Series of Costly Case Settlements Warns Darwin's Bullies: Stop Censoring Intellectual Freedom
"Three case settlements this year show that it is a costly mistake for intolerant academic elites to suppress the viewpoints of Darwin-critics," said Casey Luskin, an attorney and policy analyst with Discovery Institute's Center for Science & Culture. "The growing trend is that those who discriminate against intelligent design face stiff penalties."
This month, the state-run California Science Center (CSC) paid $110,000 to avoid a public trial and settle a lawsuit by American Freedom Alliance (AFA). The suit was filed because CSC violated AFA's First Amendment right to discuss intelligent design (ID). As part of the settlement, CSC has also invited AFA back to present the ID event CSC previously cancelled. The case number is BC 423687.
This case reflects the ongoing trend of discrimination against intelligent design. In January, the University of Kentucky paid $125,000 to settle a lawsuit by astronomer Martin Gaskell who was wrongfully denied employment because he was perceived to be skeptical towards Darwinian evolution. (Gaskell actually considers himself a "theistic evolutionist," but he stated "there are significant scientific problems in evolutionary theory" and respectfully cited the work of intelligent design proponents Michael Behe and Phillip Johnson in online notes for one of his talks.) Soon after the settlement of Gaskell's case, Applied Mathematics Letters paid $10,000 and publicly apologized to avoid litigation after it wrongfully withdrew mathematician Granville Sewell's paper critiquing neo-Darwinism.
This case is merely the latest in a long line of well-documented incidents of discrimination against proponents of intelligent design. In 2004, biologist Richard Sternberg was ousted from a research position at the Smithsonian Institution after he allowed a pro-ID paper to be published in a Smithsonian biology journal. Two government investigations found he was the victim of a campaign to investigate and intimidate him due to his skepticism of Darwinian evolution.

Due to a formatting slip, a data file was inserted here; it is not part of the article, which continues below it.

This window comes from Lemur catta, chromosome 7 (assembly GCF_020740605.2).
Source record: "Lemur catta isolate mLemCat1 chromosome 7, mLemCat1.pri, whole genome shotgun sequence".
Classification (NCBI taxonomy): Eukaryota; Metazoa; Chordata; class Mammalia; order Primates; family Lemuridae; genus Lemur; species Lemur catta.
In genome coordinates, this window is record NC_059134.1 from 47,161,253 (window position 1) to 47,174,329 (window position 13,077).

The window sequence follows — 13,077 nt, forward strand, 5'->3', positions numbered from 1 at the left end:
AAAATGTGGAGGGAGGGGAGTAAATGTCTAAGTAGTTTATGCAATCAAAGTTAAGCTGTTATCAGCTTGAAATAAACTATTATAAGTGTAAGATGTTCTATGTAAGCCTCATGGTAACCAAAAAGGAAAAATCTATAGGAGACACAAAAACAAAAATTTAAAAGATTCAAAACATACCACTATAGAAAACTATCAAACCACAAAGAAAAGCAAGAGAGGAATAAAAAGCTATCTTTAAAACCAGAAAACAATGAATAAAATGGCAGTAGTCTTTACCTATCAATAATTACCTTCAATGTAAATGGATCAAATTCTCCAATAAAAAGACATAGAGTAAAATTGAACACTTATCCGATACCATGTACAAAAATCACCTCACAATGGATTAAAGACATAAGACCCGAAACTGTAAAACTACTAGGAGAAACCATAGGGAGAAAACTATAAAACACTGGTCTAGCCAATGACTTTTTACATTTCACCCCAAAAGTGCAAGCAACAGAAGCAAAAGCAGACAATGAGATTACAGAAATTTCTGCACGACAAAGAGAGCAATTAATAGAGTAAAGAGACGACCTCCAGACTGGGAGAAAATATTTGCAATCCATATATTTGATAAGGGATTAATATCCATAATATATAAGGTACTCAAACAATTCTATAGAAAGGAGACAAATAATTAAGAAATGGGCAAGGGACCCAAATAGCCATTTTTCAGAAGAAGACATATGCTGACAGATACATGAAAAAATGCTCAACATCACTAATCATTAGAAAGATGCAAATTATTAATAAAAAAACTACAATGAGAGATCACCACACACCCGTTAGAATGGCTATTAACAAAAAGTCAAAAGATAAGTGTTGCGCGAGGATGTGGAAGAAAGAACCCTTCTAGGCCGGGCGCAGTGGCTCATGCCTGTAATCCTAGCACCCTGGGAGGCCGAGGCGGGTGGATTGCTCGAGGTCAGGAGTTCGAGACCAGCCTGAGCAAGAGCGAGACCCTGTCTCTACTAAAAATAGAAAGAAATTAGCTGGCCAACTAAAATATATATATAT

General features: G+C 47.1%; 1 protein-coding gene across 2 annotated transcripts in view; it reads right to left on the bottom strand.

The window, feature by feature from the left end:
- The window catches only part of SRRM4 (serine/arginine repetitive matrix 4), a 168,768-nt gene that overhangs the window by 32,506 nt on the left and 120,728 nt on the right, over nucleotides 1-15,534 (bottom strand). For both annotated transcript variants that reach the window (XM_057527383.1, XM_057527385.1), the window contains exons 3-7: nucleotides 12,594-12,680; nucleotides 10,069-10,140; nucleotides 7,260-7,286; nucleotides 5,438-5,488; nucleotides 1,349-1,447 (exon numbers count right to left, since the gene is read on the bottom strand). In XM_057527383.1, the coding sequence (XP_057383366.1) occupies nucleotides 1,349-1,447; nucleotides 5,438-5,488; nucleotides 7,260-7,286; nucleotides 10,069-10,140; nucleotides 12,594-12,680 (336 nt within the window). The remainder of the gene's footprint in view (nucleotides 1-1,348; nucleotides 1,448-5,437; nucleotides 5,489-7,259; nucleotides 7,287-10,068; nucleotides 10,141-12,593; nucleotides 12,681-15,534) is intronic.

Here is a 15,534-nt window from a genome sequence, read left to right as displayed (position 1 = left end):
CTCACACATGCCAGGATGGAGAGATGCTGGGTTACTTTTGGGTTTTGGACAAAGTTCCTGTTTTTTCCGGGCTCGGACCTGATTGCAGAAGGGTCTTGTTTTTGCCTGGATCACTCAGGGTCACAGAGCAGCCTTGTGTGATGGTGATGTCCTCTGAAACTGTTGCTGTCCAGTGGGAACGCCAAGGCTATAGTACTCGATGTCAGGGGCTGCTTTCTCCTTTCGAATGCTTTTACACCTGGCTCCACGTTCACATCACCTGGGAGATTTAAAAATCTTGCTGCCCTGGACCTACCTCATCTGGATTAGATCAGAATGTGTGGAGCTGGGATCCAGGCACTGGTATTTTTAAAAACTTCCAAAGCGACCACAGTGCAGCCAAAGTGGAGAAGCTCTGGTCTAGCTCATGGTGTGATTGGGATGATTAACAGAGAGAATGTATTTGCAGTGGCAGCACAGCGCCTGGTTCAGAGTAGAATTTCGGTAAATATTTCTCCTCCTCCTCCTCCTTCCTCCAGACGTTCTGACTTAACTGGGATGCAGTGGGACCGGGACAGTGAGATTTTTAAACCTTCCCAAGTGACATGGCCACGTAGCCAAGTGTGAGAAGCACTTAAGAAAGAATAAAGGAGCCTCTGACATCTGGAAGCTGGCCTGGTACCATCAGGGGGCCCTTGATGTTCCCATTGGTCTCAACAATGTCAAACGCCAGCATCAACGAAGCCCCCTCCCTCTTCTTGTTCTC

In 2006, astronomer Guillermo Gonzalez was denied tenure at Iowa State University in large part due to his work developing arguments for intelligent design from cosmic fine-tuning. E-mails uncovered during a public records request showed that Gonzalez's colleagues engaged in secret tenure deliberations where support for ID was counted as an automatic negative.
In 2007, distinguished professor of electrical engineering Robert Marks was forced to shut down a research lab at Baylor University because it investigated intelligent design. There have been multiple similar well-documented cases around the nation.
CSC rented its IMAX theater to AFA to show Darwin's Dilemma, a science documentary advocating ID. However, when CSC learned the film would portray ID favorably, CSC cancelled AFA's event. AFA filed suit in California Superior Court alleging viewpoint discrimination and breach of contract.
"The CSC settlement puts another high price tag on Darwinian censorship of the ID viewpoint," said Joshua Youngkin, Program Officer in Public Policy and Legal Affairs. "The going penalty for viewpoint discrimination against ID is about $100,000, though successfully defending freedom of ID expression is priceless."